When you owe back taxes the IRS can attempt to collect its debt by issuing tax liens and tax levies. A lien simply protects the government's interest in your property. A levy, on the other hand, is the tool used to actually take your property from you. If you have received a notice of a tax lien or tax levy from the IRS, it is important to speak with an experienced tax attorney as soon as you can. Attorney Juda Gabaie can help to devise a strategy that both protects your property and resolves your tax liability.
IRS Tax Liens
The IRS has the authority to place a tax lien on your personal property if you have neglected or failed to pay your federal tax bill. You do not automatically forfeit your property when a tax lien is issued. Instead, the lien simply protects the government's interest in your property and reserves the agency's right to benefit from it in the future.
For example, if you sell your home or business, any proceeds and equity are reserved first to pay the government before you. When a tax lien is issued, you may find that your credit score is hurt or that it is more difficult to run your business. A tax lien attaches to any property and assets that you currently own, as well as to any property you acquire in the future. The IRS frequently targets real estate property when issuing tax liens.
IRS Tax Levies
The IRS also has the authority to physically take your property from you if you have unpaid taxes. Tax levies can be placed on a variety of assets, including your personal property (e.g., home, vehicle), wages, banking accounts, business property, and retirement benefits. The agency can be creative in how it levies your property.
For example, the IRS can choose to seize your family car or garnish a percentage of your wages until your debt is paid in full. The IRS may not place a levy on certain assets, including unemployment benefits, workers' compensation benefits, necessary clothing and household items, and some pension and disability benefits.
What Should I Do If The IRS Has Issued a Lien or Levy?
If you've been notified by the IRS of its intent to place a lien or levy on your property it is important to understand all of the legal options available to you. Your options will depend on whether the IRS has decided to place a lien or impose a levy.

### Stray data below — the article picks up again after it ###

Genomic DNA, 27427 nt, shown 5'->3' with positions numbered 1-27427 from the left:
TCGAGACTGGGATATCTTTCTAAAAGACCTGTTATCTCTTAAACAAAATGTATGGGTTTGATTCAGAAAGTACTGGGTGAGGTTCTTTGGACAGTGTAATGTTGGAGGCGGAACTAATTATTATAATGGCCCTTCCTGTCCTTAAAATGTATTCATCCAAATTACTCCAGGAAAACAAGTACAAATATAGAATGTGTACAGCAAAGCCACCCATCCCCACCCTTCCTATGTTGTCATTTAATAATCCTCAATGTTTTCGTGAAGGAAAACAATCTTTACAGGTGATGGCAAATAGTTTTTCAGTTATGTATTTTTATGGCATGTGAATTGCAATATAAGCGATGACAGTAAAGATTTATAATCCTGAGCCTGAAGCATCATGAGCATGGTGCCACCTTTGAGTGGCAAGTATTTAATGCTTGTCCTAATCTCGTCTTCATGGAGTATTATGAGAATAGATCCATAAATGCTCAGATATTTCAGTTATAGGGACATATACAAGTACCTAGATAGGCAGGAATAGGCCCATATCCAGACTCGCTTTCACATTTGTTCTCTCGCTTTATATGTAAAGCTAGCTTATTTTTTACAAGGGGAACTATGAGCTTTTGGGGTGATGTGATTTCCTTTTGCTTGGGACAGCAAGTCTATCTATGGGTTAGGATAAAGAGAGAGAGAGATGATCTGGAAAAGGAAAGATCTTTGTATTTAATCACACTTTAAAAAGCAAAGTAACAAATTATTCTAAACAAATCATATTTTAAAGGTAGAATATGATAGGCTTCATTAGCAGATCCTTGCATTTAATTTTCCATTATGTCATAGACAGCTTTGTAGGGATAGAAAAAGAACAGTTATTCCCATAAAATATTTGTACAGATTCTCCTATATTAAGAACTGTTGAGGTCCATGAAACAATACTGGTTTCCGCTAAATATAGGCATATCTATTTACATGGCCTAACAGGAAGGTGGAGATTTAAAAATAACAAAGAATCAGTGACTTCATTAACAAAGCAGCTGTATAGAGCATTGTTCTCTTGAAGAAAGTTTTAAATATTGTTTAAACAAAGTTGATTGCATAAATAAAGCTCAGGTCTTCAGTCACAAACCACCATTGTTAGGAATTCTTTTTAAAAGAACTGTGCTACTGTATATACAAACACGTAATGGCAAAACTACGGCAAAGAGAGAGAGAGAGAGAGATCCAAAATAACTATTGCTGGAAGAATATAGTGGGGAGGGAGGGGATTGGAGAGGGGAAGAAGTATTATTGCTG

Resolving a Tax Lien
When the IRS decides to impose a tax lien on your property it must publish a Notice of Federal Tax Lien. This Notice formally put you and any of your creditors on notice. When you receive notice of the lien you have a few options. First, you can generally choose to pay your tax bill in full within 30 days. If you do this, the government will release the lien on your property. Second, you can appeal the agency's decision to impose a lien. If you decide to appeal, you must explain why you disagree with the lien and/or propose alternatives.
Resolving a Tax Levy
The IRS must provide you with a Final Notice of Intent to Levy before it can seize or garnish your property. The agency must also explain that you have the right to appeal the decision. You will have 30 days to file a formal appeal in which you contest the decision and/or propose alternatives. Offers in compromise and IRS installment plans are tools that can be helpful in getting a tax levy reduced and/or removed.
Get Help With Your IRS Tax Lien or Levy
When you have unpaid taxes, the IRS may decide to place a lien or levy on your assets. If you have received a Final Notice from the IRS regarding a tax lien or tax levy, it is important to act quickly. Hiring an attorney to help you resolve the issue will increase the chances of securing a positive outcome. Call the tax attorneys at Gabaie & Associates, LLC today to request a free consultation and learn more.